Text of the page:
A two-year-old girl nicknamed “Little Hope” last week became the youngest organ donor in China, saving three people’s lives.
Little Hope was born with cerebral palsy caused by hypoxic-ischemic encephelopathy, or lack of oxygen. Well-wishers from around China gave her the nickname, but after she turned 18 months old, her situation worsened, and she died. Her parents decided to donate her organs after her death, and doctors deemed her two kidneys and liver suitable for transplanting. Her organs were donated to a 33-year-old suffering from uremia — or chronic renal failure — and two children, including a seven-month-old baby girl with congenital biliary atresia, a digestive condition. The organs, though from a small child, will continue growing.
China has the world’s second-most transplants, behind the United States. But where in the U.S. the ratio of patients to donors is five to one, in China it’s 150 to one. The U.S. suffers from a big shortage of organ donors. According to the U.S. Department of Health and Human Services, more than 114,000 candidates are waiting for organs, and about 18 people die each day before they can receive a suitable organ. Imagine the comparable shortage of organ donors in China.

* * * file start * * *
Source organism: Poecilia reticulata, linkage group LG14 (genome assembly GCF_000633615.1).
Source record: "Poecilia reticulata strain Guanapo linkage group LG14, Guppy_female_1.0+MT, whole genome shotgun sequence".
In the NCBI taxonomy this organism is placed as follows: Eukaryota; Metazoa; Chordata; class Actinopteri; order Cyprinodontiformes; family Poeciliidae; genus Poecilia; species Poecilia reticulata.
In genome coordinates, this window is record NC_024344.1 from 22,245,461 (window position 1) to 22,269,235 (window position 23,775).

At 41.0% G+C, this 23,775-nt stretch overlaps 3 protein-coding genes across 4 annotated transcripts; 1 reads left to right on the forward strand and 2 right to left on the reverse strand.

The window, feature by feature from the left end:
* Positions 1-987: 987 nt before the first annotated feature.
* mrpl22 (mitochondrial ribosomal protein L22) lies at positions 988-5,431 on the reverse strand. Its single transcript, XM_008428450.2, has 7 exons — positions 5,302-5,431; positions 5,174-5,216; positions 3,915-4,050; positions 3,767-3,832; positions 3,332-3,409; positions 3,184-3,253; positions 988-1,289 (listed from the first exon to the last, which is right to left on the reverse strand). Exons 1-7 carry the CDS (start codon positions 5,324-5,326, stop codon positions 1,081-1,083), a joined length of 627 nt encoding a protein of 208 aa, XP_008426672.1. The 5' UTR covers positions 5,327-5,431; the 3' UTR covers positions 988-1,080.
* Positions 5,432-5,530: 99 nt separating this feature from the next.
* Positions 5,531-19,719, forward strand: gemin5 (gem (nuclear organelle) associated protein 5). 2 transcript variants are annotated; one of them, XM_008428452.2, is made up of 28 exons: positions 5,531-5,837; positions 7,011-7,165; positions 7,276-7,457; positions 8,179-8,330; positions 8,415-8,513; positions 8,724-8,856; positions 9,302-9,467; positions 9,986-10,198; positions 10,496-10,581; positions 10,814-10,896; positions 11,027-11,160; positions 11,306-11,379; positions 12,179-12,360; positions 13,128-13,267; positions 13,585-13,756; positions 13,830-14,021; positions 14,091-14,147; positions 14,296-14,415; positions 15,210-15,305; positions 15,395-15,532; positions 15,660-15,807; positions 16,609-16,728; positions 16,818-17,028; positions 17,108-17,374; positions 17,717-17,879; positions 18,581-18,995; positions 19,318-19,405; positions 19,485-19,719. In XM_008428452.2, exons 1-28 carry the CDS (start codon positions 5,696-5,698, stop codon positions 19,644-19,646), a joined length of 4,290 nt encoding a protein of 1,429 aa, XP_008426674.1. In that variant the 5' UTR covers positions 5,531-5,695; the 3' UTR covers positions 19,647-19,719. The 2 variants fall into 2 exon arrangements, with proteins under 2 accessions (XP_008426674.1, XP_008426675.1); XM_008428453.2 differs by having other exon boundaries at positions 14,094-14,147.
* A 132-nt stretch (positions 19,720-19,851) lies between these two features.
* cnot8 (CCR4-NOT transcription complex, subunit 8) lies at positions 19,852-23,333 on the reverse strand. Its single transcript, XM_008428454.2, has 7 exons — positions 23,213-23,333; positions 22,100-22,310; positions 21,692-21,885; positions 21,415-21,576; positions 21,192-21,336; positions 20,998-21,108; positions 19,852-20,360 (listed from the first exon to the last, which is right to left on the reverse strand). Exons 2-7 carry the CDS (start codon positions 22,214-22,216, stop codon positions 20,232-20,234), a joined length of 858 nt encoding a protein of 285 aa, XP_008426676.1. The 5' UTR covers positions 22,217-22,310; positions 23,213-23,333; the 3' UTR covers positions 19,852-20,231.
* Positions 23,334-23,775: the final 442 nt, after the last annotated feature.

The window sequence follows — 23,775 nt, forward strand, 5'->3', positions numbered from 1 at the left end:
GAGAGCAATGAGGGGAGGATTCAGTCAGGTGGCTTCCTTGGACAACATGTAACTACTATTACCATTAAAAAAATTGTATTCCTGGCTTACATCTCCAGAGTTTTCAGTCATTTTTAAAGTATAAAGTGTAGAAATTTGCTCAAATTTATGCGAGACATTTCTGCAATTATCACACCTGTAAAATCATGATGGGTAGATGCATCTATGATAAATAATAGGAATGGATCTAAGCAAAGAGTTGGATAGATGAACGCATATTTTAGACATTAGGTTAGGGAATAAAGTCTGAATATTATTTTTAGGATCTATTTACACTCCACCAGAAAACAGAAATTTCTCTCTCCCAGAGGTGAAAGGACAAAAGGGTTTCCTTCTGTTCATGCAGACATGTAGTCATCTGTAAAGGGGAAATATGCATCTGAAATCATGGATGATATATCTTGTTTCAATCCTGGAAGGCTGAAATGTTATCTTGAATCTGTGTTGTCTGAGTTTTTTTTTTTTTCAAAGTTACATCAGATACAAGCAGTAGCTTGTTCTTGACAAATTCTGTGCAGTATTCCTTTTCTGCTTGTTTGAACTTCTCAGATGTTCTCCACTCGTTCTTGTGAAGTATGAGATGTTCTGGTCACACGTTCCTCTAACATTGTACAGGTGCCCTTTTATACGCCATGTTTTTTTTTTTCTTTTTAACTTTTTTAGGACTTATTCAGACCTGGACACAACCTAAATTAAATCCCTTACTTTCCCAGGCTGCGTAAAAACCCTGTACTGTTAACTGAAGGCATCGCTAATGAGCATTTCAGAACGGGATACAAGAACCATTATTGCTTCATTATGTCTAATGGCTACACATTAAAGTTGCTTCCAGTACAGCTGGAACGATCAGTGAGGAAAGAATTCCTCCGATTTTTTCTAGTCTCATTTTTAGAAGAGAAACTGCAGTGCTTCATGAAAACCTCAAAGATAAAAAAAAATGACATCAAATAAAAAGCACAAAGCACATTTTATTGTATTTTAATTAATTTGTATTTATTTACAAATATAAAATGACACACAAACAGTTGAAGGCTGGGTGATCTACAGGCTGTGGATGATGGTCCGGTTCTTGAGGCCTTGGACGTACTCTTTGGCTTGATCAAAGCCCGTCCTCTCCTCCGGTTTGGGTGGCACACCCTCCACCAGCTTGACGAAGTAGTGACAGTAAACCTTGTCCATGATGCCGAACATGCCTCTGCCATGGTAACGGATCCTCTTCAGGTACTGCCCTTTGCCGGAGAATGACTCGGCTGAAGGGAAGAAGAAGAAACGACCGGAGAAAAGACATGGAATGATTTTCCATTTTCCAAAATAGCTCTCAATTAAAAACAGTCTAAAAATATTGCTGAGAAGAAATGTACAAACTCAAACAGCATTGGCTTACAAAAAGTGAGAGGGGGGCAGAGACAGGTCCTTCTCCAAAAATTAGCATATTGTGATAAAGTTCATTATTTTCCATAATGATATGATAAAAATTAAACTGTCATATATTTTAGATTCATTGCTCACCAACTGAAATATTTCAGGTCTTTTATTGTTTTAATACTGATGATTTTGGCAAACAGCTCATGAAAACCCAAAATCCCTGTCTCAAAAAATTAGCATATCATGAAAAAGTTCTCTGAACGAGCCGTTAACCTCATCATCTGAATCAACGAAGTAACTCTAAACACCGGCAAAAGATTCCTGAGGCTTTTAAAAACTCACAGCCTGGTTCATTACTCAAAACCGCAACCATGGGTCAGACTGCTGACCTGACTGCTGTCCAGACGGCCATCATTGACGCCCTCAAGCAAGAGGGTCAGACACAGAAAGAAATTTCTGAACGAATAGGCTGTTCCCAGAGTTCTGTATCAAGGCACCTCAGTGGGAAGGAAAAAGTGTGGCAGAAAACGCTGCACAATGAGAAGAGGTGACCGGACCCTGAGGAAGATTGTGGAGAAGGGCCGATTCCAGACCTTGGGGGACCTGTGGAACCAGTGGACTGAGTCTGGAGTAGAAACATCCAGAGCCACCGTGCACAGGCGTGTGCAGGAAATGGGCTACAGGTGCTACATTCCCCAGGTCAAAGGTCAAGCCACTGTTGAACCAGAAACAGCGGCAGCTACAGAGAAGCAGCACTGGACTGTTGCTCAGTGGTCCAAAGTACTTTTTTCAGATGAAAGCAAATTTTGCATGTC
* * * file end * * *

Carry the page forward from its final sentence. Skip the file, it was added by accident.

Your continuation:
Those numbers were a major reason why Little Hope’s parents donated her organs. “I hope her organ can help others, can renew the life of others’,” her mother, Xiaofei Wang, told a China Central Television reporter. “Even though I can’t see her anymore, but I feel she still lives somewhere in the world.”
Prisoners of hope
In China, most donated organs come from prisoners on death row. The lack of organ donors has lead to a black market in selling organs. So this year, the Chinese government began encouraging citizens to donate their organs upon death. A well-organized organ donation system is expected to be set up soon to replace the current one.
According to Health and Human Services, a single donor can save up to eight lives. Organ donations from children are becoming more common — just this week, parents of a five-year-old boy in Japan gave permission for his organs to be donated. Japan’s Little Hope, by the way, is the youngest donor ever in that country. In India in 2010, a four-day-old baby’s heart valves and eyes were donated to a needy patient. And in the U.S. and Canada, newborns were first used as organ donors starting in the 1980s.